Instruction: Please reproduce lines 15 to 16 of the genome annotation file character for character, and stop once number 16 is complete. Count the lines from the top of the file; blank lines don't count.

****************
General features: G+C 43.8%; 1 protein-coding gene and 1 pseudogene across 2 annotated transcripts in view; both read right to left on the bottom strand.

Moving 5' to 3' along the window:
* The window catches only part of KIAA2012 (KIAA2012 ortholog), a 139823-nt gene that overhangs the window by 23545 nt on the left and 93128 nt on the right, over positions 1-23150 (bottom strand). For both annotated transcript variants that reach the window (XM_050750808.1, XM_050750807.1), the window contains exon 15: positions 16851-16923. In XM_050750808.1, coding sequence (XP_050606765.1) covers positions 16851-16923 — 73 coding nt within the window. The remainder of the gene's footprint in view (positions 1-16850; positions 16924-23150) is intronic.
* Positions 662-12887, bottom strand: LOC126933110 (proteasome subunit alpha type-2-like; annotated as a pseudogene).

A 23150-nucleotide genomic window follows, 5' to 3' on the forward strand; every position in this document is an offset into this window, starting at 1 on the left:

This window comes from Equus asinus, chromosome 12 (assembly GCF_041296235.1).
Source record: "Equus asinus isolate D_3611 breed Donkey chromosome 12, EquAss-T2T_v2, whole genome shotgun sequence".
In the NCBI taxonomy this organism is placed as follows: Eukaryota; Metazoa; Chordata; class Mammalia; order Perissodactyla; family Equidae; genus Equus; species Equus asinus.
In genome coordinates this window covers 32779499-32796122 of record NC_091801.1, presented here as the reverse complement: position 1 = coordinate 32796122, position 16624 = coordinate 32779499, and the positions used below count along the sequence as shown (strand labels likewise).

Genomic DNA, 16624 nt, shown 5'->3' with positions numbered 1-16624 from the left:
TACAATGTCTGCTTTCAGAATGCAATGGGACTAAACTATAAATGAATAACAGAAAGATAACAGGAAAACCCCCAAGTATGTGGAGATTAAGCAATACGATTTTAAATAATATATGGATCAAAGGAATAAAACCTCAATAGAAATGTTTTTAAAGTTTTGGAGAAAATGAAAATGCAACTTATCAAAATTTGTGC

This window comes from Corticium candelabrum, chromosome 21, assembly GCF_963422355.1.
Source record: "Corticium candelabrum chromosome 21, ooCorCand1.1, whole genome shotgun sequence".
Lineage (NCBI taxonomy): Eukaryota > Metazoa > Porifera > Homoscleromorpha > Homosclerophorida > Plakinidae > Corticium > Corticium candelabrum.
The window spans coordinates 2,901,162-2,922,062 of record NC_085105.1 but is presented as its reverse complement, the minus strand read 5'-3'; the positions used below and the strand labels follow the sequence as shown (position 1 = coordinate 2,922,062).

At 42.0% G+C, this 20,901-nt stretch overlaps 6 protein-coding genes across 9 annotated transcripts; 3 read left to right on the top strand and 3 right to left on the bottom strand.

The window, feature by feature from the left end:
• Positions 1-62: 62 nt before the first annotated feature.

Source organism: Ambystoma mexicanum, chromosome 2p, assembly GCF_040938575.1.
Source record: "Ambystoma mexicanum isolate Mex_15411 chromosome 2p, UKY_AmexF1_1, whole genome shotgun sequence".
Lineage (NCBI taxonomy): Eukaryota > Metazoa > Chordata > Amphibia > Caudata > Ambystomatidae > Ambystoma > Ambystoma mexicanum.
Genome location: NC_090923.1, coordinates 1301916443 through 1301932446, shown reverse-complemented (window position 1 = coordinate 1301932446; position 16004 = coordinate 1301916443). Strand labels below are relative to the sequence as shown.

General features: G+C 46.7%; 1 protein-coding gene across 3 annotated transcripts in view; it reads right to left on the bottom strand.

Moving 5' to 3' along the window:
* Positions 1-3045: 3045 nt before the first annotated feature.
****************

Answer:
The window spans coordinates 2,901,162-2,922,062 of record NC_085105.1 but is presented as its reverse complement, the minus strand read 5'-3'; the positions used below and the strand labels follow the sequence as shown (position 1 = coordinate 2,922,062).

At 42.0% G+C, this 20,901-nt stretch overlaps 6 protein-coding genes across 9 annotated transcripts; 3 read left to right on the top strand and 3 right to left on the bottom strand.